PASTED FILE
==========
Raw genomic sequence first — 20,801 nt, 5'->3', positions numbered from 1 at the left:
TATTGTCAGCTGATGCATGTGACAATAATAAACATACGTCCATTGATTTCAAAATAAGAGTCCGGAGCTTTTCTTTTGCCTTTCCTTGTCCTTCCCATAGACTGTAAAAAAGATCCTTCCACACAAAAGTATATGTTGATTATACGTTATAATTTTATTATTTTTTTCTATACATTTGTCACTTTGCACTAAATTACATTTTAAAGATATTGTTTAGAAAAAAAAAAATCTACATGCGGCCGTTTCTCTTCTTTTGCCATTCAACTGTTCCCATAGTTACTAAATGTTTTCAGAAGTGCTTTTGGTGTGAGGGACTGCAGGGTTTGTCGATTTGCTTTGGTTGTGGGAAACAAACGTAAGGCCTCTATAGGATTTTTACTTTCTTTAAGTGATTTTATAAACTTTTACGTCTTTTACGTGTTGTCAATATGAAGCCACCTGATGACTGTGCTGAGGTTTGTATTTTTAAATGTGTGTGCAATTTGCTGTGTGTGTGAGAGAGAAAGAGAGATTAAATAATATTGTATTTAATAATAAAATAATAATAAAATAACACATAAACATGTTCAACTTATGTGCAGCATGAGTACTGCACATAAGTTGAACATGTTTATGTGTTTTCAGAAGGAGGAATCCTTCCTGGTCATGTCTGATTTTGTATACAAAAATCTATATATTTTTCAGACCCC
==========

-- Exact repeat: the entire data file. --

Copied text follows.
Raw genomic sequence first — 20,801 nt, 5'->3', positions numbered from 1 at the left:
TATTGTCAGCTGATGCATGTGACAATAATAAACATACGTCCATTGATTTCAAAATAAGAGTCCGGAGCTTTTCTTTTGCCTTTCCTTGTCCTTCCCATAGACTGTAAAAAAGATCCTTCCACACAAAAGTATATGTTGATTATACGTTATAATTTTATTATTTTTTTCTATACATTTGTCACTTTGCACTAAATTACATTTTAAAGATATTGTTTAGAAAAAAAAAAATCTACATGCGGCCGTTTCTCTTCTTTTGCCATTCAACTGTTCCCATAGTTACTAAATGTTTTCAGAAGTGCTTTTGGTGTGAGGGACTGCAGGGTTTGTCGATTTGCTTTGGTTGTGGGAAACAAACGTAAGGCCTCTATAGGATTTTTACTTTCTTTAAGTGATTTTATAAACTTTTACGTCTTTTACGTGTTGTCAATATGAAGCCACCTGATGACTGTGCTGAGGTTTGTATTTTTAAATGTGTGTGCAATTTGCTGTGTGTGTGAGAGAGAAAGAGAGATTAAATAATATTGTATTTAATAATAAAATAATAATAAAATAACACATAAACATGTTCAACTTATGTGCAGCATGAGTACTGCACATAAGTTGAACATGTTTATGTGTTTTCAGAAGGAGGAATCCTTCCTGGTCATGTCTGATTTTGTATACAAAAATCTATATATTTTTCAGACCCC